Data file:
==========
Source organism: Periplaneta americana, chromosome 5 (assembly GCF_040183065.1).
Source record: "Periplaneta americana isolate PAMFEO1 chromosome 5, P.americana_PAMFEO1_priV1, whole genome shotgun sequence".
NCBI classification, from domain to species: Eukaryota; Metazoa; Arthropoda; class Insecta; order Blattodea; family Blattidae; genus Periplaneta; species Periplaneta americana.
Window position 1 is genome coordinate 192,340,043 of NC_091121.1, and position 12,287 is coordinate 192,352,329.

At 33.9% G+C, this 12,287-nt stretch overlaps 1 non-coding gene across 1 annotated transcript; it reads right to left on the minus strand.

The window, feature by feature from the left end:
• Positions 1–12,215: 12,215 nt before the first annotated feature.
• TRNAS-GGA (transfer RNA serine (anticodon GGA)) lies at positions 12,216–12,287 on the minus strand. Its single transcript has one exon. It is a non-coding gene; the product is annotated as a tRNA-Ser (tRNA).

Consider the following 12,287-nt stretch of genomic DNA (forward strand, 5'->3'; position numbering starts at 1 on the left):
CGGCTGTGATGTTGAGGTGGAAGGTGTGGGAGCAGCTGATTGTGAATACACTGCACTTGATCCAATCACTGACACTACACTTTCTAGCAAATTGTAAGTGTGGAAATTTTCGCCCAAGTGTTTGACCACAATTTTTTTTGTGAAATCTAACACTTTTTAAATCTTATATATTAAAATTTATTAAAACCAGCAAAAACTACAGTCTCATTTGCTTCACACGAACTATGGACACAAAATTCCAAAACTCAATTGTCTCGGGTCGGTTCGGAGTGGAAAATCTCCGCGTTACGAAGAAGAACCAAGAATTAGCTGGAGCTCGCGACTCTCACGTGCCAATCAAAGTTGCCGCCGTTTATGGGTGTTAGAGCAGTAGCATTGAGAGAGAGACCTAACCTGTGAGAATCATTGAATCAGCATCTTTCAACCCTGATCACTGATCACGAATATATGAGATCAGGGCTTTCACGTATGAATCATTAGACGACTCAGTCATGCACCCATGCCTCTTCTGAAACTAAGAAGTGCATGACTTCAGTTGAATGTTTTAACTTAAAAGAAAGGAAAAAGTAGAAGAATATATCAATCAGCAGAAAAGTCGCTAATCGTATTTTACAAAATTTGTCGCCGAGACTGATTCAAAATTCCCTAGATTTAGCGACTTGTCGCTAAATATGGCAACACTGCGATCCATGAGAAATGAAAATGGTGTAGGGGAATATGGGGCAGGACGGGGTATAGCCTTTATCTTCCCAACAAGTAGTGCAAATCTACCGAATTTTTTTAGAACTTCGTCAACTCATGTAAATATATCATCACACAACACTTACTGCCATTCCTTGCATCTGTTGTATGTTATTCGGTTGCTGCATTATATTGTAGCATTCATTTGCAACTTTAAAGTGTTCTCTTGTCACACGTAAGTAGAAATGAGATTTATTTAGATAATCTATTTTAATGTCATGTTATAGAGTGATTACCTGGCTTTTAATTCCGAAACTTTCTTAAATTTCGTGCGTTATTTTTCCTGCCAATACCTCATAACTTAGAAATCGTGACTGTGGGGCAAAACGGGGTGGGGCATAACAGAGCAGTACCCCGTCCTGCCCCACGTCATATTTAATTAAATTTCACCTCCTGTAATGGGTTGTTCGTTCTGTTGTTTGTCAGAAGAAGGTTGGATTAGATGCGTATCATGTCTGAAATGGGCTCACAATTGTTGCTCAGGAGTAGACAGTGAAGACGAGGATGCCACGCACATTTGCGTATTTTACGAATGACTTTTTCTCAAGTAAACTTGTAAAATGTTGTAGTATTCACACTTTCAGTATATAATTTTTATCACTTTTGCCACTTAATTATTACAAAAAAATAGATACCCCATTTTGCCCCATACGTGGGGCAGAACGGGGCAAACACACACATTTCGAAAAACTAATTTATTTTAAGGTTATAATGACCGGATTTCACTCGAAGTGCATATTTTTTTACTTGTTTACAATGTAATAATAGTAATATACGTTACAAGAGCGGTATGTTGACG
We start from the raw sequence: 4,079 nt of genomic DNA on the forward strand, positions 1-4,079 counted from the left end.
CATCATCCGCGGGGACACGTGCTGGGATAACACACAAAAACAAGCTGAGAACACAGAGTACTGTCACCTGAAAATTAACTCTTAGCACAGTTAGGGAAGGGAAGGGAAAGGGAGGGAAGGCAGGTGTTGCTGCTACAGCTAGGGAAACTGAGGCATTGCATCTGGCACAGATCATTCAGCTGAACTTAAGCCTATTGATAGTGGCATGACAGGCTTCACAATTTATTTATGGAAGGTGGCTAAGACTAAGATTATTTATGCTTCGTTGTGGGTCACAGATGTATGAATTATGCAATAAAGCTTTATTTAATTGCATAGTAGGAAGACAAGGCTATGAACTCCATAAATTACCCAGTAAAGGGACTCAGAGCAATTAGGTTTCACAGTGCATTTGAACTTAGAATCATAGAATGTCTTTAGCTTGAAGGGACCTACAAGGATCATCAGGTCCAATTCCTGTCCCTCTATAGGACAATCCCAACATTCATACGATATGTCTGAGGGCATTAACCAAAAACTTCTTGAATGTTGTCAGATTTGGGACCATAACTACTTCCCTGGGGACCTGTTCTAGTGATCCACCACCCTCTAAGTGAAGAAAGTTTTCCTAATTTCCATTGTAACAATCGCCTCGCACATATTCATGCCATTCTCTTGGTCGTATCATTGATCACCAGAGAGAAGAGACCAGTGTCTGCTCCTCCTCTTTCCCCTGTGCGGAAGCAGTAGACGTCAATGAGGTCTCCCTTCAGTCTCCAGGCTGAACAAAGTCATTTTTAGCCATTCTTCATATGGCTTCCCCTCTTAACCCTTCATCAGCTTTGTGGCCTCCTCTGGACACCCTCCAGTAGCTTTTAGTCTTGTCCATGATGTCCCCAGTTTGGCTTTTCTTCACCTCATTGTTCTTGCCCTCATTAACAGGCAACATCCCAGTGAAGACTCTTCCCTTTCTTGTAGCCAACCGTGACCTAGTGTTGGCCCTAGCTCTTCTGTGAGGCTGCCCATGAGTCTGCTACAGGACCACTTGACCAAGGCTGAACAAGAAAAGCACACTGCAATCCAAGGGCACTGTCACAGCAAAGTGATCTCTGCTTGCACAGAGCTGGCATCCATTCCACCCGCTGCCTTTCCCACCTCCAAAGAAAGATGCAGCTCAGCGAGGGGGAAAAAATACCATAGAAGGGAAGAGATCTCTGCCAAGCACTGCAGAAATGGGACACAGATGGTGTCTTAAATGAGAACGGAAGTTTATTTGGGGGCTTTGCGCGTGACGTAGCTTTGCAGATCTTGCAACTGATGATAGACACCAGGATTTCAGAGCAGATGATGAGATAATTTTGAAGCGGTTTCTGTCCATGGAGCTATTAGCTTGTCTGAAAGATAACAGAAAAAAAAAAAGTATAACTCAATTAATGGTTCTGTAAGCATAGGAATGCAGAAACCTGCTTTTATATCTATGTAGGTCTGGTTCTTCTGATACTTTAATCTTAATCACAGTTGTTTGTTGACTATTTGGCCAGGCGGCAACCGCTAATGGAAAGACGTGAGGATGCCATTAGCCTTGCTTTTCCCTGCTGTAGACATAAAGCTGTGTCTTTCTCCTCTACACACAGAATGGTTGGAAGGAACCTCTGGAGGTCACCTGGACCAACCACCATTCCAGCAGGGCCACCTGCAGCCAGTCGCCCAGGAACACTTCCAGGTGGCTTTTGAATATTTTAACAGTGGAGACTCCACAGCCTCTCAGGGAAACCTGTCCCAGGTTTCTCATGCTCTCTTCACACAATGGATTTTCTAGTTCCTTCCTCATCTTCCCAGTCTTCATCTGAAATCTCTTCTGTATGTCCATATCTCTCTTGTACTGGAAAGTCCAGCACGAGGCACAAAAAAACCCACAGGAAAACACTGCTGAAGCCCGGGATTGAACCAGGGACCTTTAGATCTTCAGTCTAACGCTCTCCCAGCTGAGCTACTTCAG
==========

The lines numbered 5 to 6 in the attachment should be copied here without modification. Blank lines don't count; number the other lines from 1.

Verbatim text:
At 33.9% G+C, this 12,287-nt stretch overlaps 1 non-coding gene across 1 annotated transcript; it reads right to left on the minus strand.

The window, feature by feature from the left end: